A Sailor’s Experience Among Sea Dogs and Land Sharks.
( 1870), Boston
18 cm. 257, 12, (4 publisher's ads) pp. b/w photo frontispiece.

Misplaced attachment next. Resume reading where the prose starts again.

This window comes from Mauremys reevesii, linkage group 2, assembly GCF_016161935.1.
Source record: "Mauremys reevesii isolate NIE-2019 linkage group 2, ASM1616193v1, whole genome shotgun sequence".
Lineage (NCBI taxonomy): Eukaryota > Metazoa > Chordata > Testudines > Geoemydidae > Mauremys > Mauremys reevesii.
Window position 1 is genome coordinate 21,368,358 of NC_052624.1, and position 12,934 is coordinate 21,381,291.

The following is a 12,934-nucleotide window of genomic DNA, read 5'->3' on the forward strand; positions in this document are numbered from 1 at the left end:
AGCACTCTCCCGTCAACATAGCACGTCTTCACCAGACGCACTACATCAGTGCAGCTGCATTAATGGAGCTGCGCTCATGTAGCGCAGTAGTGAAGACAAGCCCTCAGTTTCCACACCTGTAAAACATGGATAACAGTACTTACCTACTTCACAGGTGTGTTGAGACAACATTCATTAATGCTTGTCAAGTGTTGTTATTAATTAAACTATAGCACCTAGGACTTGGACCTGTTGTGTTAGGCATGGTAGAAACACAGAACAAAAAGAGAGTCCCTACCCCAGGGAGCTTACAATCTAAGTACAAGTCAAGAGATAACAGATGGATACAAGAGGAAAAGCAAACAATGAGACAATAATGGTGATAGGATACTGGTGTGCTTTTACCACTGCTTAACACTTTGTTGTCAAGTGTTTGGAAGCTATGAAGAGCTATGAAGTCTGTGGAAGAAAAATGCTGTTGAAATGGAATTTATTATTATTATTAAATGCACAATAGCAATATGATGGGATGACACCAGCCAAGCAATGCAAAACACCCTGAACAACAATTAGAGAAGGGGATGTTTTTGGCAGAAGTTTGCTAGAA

As is the case with most narratives of religious conversion, Esping’s days as a drunken rowdy sailor are more interesting than his labors as a converted missionary. In the 1850s he shipped on a coaster in New York, drank and brawled his way down to Savannah, got thrown in jail, shipped for Liverpool on an English ship, to Africa, where he went blind, back to Liverpool where he recovered his sight. New York, East Indies for pepper, a tour on a U.S. Revenue cutter, a failed marriage, West Indies, more drunkenness, Chincha Islands, New Orleans, jail again in Greenock, where, finally, he is converted. Happily, by this time we are more than 2/3 of the way through the book. I glanced through the last 60 pages, but gave up after I came across a passage where a man dies in his arms, happily having found the Pearl of Great Price. Kidding aside, this is a lively and uncommon seaman’s narrative, adorned with a striking albumen photo of Mr. Esping as a frontispiece, signed by him (I’ve had two other copies of this book, neither of which were signed.) Scarce in the trade. Nothing but reprints online. Not in Smith, Hill, or Howes. Bound as issued in brown cloth with gold spine lettering and decoration. Spine ends worn, binding lightly rubbed, lean to text block.